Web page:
That made me jealous of my school mates who were born on days when the school was not closed for vacations. The birthday boy or girl, even though the dumbest in class, used to walk in with his head high (as if he has stood first in the class). As soon as he entered, a swarm of over-enthusiastic boys jumped over him to wish him Happy Birthday. A warm handshake by some pretty girl made the birthday boy go into endless blushing. After he had recovered from that, he took his throne and waited for the teacher to arrive.
Once the teacher arrived, the same bunch of over-enthusiastic boys screamed, “Miss, miss, his birthday!” And then the teacher called up the birthday boy near the blackboard and made him face the class. The ever-so-shy boy made sure he stood a bit across so that he is not facing the girls’ row. His head used to stay down with a cowardly smile on his face until the super slow ‘Happpyyy Birthdayyyy toooo youuuuuu’ got over. The claps followed. And there were more claps if the birthday was of the most bullying and feared guy in the class.
Then the most sought-after and looked-forward-to moment arrived. The birthday boy announced, “Miss, I have brought toffees”. And all necks turned towards his desk. Here the question arised: Which chocolates he must have got? Economic disparity came into play. A boy from a well-off family brought Dairy Milk and sketch pens, while the lesser privileged ones distributed Eclairs, Mango Bite or Kismi toffee bar. Nevertheless, five éclairs picked from the birthday boy’s bag offered more joy than a Dairy Milk, merely because it stayed in the mouth for a longer time and one could endlessly keep chewing it.
My unnecessary shy nature meant that I picked only one toffee from the bag. Others just pounced on it as if was doomsday the next day. When I saw a handful of toffees in the hands of other boys and girls, I warned myself to pick up more the next time a birthday happens in the class.
So what made me go nostalgic about my school days? My girl friend’s call in the morning. It was her niece’s fourth birthday and she wanted to make it big.
“What do you suggest?” she asked me. I switched on my creative button and said, “Why not ask her to distribute Eclairs in her class?” Obviously, my imagination of celebrating birthdays never ran above distributing Eclairs, something I missed throughout my childhood.
“Yucks! How cheap, Prabodh !” I was suddenly cheaper than Eclairs. “I want to invite the whole building, classmates as well as her tuition mates” she screamed.
She had lost faith in my suggestions. “My niece would give better ideas than you”. That scathing criticism actually relieved me a lot. I could now concentrate on the new racing game I downloaded free on my cell phone.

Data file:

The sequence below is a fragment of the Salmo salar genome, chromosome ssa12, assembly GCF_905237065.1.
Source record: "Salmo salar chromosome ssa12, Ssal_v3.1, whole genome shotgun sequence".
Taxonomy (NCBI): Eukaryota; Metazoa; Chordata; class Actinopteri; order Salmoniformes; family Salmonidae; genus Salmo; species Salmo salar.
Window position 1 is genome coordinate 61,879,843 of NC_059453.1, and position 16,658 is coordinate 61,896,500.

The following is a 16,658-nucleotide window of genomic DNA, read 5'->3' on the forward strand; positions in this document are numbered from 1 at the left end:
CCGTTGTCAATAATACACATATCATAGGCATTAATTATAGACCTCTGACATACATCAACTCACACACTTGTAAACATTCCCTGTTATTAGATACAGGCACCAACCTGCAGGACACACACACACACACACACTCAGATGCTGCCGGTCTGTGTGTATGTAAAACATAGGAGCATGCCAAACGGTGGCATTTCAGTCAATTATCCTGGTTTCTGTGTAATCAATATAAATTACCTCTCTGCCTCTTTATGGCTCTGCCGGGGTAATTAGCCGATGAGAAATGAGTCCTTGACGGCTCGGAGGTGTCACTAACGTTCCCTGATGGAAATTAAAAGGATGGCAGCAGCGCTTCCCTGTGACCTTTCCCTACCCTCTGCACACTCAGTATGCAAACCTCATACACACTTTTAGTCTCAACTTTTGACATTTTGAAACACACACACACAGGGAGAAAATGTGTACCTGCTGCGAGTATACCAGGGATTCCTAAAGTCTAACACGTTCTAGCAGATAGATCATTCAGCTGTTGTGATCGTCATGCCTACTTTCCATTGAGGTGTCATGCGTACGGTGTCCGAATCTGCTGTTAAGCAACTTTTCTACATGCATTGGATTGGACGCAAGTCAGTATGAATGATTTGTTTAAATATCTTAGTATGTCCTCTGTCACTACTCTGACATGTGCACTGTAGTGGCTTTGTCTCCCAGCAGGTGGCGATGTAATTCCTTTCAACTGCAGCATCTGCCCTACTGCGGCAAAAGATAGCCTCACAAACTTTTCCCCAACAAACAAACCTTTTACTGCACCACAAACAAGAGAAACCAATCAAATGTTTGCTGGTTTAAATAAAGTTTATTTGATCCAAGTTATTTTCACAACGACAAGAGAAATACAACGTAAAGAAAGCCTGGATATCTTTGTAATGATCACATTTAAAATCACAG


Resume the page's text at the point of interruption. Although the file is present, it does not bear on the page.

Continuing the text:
“I have calculated the expenses and also devised the entire celebration plan,” she said victoriously. What followed was a never ending list of cakes, pastries, chips, balloons, caps, chocolates, gel pens and everything under the Sun that could be classified as ‘birthday stuff’.
“Yippee! So the total expenditure comes up to 20,000 bucks”, she declared her unaudited financial results. “How much can you contribute?” she asked me.
Hey, it’s YOUR niece’s birthday. Ask your sister. Ask your sister’s husband. Why me?
“I will need at least 5,000 from you”. She dropped the anticipated monetary bomb.
Not in a state of mind to calculate how much my marriage expenses will shoot up if I marry this girl, I sheepishly asked, “Do you accept cheques?”
“Only local. Not out-station”, promptly replied my lady Mark Twain, leaving me to figure out how to manage my mobile and internet bills this month.
Date: January 28, 2012
Place: A popular restaurant in suburban Mumbai
Time: Around 6.30pm
Characters: I and a girl (who later earned the privilege of marrying me)
“Thanks. My dad gifted this to me on my last birthday.”
The girl was staring at my wrist as she said the above. I rolled over my sleeves to reveal that I was not wearing any watch.
“You didn’t wear a watch today?” she questioned.
“No. In fact, I don’t wear a watch at all,” I dropped a potential bomb. And, unfortunately, it turned out to be one.
“Why?” she was as shocked as if she had just learnt that I am gay.
“I don’t need it. There are so many sources of finding out the time that one need not wear a watch any more. It’s an outdated gadget,” I explained my radical extremist fanatical thinking.
The girl was far from convinced with my explanation. Not that she thought I was insane. She went on to marry me after a month or so.
Coming back to my radical extremist fanatical thinking of not wearing a watch, I think the day mobile phones were invented, watches lost their utility. I can check the time in my cell phone whenever I want. If I am watching TV, I can know what time it is as most news channels carry a clock on some part of the screen. My computer displays the time, my bike does it and so does my wall clock. Shops alongside the footpath have clocks, railway stations have clocks, airports have clocks, and if all these options are not available, I can simply ask someone the time.
It’s now more than seven years since I stopped wearing a watch. And I have not missed it a bit. My wife has made umpteen attempts to make me wear a watch. She gifted me one last month, and I have since been taking great care of it – it’s lying in my drawer, enjoying darkness and occasional light. My father-in-law tried gifting me one. I explained to him my radical extremist fanatical thinking, and he then gifted me a book titled How to Behave Rationally.